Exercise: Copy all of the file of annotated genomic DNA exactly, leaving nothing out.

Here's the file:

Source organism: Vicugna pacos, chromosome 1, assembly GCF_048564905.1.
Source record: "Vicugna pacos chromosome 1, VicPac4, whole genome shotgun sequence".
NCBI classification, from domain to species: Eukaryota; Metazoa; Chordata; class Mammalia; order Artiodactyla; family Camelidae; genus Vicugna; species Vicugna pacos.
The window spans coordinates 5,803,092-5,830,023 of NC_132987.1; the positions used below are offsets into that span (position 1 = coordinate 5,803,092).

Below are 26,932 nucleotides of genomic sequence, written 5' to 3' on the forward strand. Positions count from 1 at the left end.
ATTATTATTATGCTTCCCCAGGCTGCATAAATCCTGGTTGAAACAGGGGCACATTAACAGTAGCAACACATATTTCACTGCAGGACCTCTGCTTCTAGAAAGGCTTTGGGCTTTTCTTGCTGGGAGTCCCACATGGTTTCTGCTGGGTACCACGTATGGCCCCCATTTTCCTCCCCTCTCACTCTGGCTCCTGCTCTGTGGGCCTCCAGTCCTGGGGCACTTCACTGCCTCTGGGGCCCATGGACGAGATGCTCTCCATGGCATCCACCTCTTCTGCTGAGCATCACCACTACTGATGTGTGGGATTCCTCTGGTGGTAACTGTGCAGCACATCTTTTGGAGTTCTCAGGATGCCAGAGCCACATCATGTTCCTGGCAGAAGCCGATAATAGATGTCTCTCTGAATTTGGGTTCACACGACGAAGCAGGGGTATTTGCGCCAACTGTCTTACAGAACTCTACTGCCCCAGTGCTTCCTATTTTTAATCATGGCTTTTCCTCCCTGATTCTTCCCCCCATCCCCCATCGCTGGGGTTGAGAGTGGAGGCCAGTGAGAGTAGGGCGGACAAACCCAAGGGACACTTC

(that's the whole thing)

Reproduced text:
Source organism: Vicugna pacos, chromosome 1, assembly GCF_048564905.1.
Source record: "Vicugna pacos chromosome 1, VicPac4, whole genome shotgun sequence".
NCBI classification, from domain to species: Eukaryota; Metazoa; Chordata; class Mammalia; order Artiodactyla; family Camelidae; genus Vicugna; species Vicugna pacos.
The window spans coordinates 5,803,092-5,830,023 of NC_132987.1; the positions used below are offsets into that span (position 1 = coordinate 5,803,092).

Below are 26,932 nucleotides of genomic sequence, written 5' to 3' on the forward strand. Positions count from 1 at the left end.
ATTATTATTATGCTTCCCCAGGCTGCATAAATCCTGGTTGAAACAGGGGCACATTAACAGTAGCAACACATATTTCACTGCAGGACCTCTGCTTCTAGAAAGGCTTTGGGCTTTTCTTGCTGGGAGTCCCACATGGTTTCTGCTGGGTACCACGTATGGCCCCCATTTTCCTCCCCTCTCACTCTGGCTCCTGCTCTGTGGGCCTCCAGTCCTGGGGCACTTCACTGCCTCTGGGGCCCATGGACGAGATGCTCTCCATGGCATCCACCTCTTCTGCTGAGCATCACCACTACTGATGTGTGGGATTCCTCTGGTGGTAACTGTGCAGCACATCTTTTGGAGTTCTCAGGATGCCAGAGCCACATCATGTTCCTGGCAGAAGCCGATAATAGATGTCTCTCTGAATTTGGGTTCACACGACGAAGCAGGGGTATTTGCGCCAACTGTCTTACAGAACTCTACTGCCCCAGTGCTTCCTATTTTTAATCATGGCTTTTCCTCCCTGATTCTTCCCCCCATCCCCCATCGCTGGGGTTGAGAGTGGAGGCCAGTGAGAGTAGGGCGGACAAACCCAAGGGACACTTC